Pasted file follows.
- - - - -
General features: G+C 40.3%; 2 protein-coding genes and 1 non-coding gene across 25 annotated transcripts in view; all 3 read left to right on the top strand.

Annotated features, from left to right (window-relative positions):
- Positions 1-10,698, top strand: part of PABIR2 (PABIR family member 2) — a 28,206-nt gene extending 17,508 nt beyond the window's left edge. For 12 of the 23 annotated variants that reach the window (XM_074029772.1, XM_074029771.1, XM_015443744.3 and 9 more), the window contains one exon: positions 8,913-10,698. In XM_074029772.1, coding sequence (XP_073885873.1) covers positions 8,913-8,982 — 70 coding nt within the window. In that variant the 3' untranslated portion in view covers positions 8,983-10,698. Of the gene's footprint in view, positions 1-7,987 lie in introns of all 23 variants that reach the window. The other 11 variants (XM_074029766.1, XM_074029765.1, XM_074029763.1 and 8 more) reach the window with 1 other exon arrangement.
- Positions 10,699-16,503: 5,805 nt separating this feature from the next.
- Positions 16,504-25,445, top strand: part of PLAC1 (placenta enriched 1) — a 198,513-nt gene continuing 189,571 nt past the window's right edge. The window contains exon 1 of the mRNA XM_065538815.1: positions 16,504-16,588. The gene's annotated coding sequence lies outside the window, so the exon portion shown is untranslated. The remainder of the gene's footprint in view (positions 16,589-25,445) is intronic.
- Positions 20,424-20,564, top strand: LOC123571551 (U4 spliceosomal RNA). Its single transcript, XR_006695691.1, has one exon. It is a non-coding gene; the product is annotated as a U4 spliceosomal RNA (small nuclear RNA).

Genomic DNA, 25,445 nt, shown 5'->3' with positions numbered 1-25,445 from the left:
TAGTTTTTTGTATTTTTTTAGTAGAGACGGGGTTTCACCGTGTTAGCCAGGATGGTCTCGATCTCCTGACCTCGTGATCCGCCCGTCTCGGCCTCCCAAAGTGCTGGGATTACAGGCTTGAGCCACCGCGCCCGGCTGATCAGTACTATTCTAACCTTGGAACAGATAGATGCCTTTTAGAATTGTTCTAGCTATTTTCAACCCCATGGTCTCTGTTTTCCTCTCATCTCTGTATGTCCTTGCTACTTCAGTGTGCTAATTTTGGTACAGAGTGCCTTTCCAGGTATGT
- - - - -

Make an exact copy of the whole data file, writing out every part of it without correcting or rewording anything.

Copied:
General features: G+C 40.3%; 2 protein-coding genes and 1 non-coding gene across 25 annotated transcripts in view; all 3 read left to right on the top strand.

Annotated features, from left to right (window-relative positions):
- Positions 1-10,698, top strand: part of PABIR2 (PABIR family member 2) — a 28,206-nt gene extending 17,508 nt beyond the window's left edge. For 12 of the 23 annotated variants that reach the window (XM_074029772.1, XM_074029771.1, XM_015443744.3 and 9 more), the window contains one exon: positions 8,913-10,698. In XM_074029772.1, coding sequence (XP_073885873.1) covers positions 8,913-8,982 — 70 coding nt within the window. In that variant the 3' untranslated portion in view covers positions 8,983-10,698. Of the gene's footprint in view, positions 1-7,987 lie in introns of all 23 variants that reach the window. The other 11 variants (XM_074029766.1, XM_074029765.1, XM_074029763.1 and 8 more) reach the window with 1 other exon arrangement.
- Positions 10,699-16,503: 5,805 nt separating this feature from the next.
- Positions 16,504-25,445, top strand: part of PLAC1 (placenta enriched 1) — a 198,513-nt gene continuing 189,571 nt past the window's right edge. The window contains exon 1 of the mRNA XM_065538815.1: positions 16,504-16,588. The gene's annotated coding sequence lies outside the window, so the exon portion shown is untranslated. The remainder of the gene's footprint in view (positions 16,589-25,445) is intronic.
- Positions 20,424-20,564, top strand: LOC123571551 (U4 spliceosomal RNA). Its single transcript, XR_006695691.1, has one exon. It is a non-coding gene; the product is annotated as a U4 spliceosomal RNA (small nuclear RNA).

Genomic DNA, 25,445 nt, shown 5'->3' with positions numbered 1-25,445 from the left:
TAGTTTTTTGTATTTTTTTAGTAGAGACGGGGTTTCACCGTGTTAGCCAGGATGGTCTCGATCTCCTGACCTCGTGATCCGCCCGTCTCGGCCTCCCAAAGTGCTGGGATTACAGGCTTGAGCCACCGCGCCCGGCTGATCAGTACTATTCTAACCTTGGAACAGATAGATGCCTTTTAGAATTGTTCTAGCTATTTTCAACCCCATGGTCTCTGTTTTCCTCTCATCTCTGTATGTCCTTGCTACTTCAGTGTGCTAATTTTGGTACAGAGTGCCTTTCCAGGTATGT